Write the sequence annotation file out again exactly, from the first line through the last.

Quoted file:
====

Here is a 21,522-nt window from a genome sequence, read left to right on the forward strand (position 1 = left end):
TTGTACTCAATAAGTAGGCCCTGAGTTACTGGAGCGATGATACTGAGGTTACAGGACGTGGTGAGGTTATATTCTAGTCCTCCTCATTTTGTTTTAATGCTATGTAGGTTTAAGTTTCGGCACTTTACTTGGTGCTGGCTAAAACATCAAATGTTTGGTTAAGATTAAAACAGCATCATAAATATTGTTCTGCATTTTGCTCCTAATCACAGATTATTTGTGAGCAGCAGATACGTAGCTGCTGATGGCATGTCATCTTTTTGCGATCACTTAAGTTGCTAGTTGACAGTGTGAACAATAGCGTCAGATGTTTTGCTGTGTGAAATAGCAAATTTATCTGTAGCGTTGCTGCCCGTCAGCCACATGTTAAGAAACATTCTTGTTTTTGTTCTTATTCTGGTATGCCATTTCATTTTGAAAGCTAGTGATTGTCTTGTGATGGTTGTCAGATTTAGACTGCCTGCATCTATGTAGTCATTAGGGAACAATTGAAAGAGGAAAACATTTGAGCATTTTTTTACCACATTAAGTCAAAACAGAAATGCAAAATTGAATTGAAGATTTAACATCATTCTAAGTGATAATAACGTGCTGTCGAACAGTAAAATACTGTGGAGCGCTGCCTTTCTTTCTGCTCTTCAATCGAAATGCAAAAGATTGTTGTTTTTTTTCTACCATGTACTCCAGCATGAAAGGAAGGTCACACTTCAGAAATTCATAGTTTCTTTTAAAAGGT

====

Here is a 21,522-nt window from a genome sequence, read left to right on the forward strand (position 1 = left end):
TTGTACTCAATAAGTAGGCCCTGAGTTACTGGAGCGATGATACTGAGGTTACAGGACGTGGTGAGGTTATATTCTAGTCCTCCTCATTTTGTTTTAATGCTATGTAGGTTTAAGTTTCGGCACTTTACTTGGTGCTGGCTAAAACATCAAATGTTTGGTTAAGATTAAAACAGCATCATAAATATTGTTCTGCATTTTGCTCCTAATCACAGATTATTTGTGAGCAGCAGATACGTAGCTGCTGATGGCATGTCATCTTTTTGCGATCACTTAAGTTGCTAGTTGACAGTGTGAACAATAGCGTCAGATGTTTTGCTGTGTGAAATAGCAAATTTATCTGTAGCGTTGCTGCCCGTCAGCCACATGTTAAGAAACATTCTTGTTTTTGTTCTTATTCTGGTATGCCATTTCATTTTGAAAGCTAGTGATTGTCTTGTGATGGTTGTCAGATTTAGACTGCCTGCATCTATGTAGTCATTAGGGAACAATTGAAAGAGGAAAACATTTGAGCATTTTTTTACCACATTAAGTCAAAACAGAAATGCAAAATTGAATTGAAGATTTAACATCATTCTAAGTGATAATAACGTGCTGTCGAACAGTAAAATACTGTGGAGCGCTGCCTTTCTTTCTGCTCTTCAATCGAAATGCAAAAGATTGTTGTTTTTTTTCTACCATGTACTCCAGCATGAAAGGAAGGTCACACTTCAGAAATTCATAGTTTCTTTTAAAAGGT